6. Warming your muscles before stretching, either with a bath or in a shower, can increase the stretch. You can even do some neck stretches in the shower.

3.3.06

Some Effects of Massage Therapy

The following is an exerpt from: To Touch Or Not To Touch: Rethinking The Prohibition On Touch In Psychotherapy And Counseling. Clinical, Ethical & Legal Considerations

By: Ofer Zur, Ph.D. & Nola Nordmarken, MFT - 2004

MEDICAL AND PSYCHOLOGICAL EFFECTS OF MASSAGE

Earliest recorded medical history dates from 25 centuries ago and includes references to medical treatment utilizing touch in Eastern cultures (Miller, 1997). Shamans, in many cultures, used touch as one of the healing practices used to heal mind, body and spirit. Healing practices began to evolve into the science of medicine in the middle ages. Touch healers who had long been honored by their communities gradually lost clout. They were negatively stigmatized by both, medical and religious proponents (Cohen, 1987). By the 17th century, the Christian church conceded control over the physical body and this important historical compromise established the Western split between body and mind/spirit. "In the (modern) technological view of the world, medicine is viewed as an industry and healing as a process to be adapted to the mechanical constructs of assembly-line production" (Hunter & Struve, 1998, p.48). Touch has become almost irrelevant.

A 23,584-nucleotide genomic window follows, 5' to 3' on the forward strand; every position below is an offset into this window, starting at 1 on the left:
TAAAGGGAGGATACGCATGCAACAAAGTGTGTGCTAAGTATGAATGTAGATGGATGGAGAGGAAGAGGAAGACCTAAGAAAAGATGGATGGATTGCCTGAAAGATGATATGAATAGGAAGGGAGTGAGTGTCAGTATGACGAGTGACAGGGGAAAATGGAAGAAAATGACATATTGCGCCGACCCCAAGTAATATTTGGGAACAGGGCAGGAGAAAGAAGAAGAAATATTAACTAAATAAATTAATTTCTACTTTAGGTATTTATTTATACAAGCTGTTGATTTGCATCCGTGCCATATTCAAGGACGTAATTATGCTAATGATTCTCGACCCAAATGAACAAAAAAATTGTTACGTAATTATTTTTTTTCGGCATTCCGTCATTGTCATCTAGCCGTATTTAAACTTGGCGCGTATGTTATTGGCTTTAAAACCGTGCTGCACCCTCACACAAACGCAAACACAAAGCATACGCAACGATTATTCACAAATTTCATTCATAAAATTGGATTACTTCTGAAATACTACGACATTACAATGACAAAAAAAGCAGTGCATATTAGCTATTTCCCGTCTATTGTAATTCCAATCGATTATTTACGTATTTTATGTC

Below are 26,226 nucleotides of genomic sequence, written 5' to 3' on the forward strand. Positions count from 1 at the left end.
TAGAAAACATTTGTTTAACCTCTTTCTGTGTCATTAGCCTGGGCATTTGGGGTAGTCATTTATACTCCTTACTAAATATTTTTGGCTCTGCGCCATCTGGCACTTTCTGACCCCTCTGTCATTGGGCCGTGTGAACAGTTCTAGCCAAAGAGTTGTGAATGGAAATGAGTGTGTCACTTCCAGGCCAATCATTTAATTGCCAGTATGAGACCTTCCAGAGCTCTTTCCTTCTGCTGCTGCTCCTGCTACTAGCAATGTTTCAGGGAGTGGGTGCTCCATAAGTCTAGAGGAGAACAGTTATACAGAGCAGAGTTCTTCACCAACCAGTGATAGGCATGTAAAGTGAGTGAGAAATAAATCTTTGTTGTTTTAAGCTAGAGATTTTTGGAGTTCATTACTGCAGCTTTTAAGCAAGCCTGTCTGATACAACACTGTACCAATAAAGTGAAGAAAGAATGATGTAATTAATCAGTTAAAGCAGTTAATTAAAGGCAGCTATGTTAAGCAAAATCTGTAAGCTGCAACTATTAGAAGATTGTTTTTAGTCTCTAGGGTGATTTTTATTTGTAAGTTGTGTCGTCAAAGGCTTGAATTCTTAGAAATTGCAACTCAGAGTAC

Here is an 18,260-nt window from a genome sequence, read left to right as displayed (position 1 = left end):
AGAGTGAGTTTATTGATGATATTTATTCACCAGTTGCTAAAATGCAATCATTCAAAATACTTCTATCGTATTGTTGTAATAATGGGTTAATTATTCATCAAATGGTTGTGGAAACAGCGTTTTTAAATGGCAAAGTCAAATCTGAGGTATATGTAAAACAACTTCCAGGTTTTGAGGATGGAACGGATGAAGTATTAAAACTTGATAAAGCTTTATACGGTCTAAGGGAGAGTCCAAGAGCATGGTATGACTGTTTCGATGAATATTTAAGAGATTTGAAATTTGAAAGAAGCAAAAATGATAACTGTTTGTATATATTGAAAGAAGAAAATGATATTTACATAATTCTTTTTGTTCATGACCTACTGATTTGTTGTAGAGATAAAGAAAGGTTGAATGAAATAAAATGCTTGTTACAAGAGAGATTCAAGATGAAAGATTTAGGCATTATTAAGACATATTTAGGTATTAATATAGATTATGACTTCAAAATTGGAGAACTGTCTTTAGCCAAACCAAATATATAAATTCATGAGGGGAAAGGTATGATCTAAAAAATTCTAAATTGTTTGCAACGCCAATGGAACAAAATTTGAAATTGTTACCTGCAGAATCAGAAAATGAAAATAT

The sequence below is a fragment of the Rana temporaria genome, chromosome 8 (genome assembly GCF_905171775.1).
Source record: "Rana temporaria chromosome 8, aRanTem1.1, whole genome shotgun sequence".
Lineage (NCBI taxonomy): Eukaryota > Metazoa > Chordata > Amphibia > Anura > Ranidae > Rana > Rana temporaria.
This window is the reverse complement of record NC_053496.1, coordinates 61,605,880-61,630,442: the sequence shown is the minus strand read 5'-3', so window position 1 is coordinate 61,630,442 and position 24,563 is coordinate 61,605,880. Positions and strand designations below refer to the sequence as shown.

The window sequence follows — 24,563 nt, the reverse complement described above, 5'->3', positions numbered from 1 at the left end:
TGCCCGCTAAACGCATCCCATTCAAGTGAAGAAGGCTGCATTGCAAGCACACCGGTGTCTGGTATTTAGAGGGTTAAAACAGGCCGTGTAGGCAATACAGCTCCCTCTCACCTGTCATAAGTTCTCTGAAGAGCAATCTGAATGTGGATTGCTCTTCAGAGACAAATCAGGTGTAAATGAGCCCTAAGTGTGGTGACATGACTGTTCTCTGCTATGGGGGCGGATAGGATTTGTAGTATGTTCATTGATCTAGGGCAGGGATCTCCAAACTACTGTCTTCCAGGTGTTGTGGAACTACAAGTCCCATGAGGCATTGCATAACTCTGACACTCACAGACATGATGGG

Recent research done by the Touch Research Institute has demonstrated that touch triggers a cascade of chemical responses, including a decrease in urinary stress hormones (cortisol, catecholamines, norepinephrine, epinephrine), and increased serotonin and dopamine levels. The shift in these bio-chemicals has been proven to decrease depression (Field, 1998). Hence, touch is good medicine. It also enhances the immune system by increasing natural killer cells and killer cell activity, balancing the ratio of cd4 cells and cd4/cd8 cells. The immune system's cytotoxic capacity increases with touch, thus helping the body maintain its defense against pathogens (Field, 1998).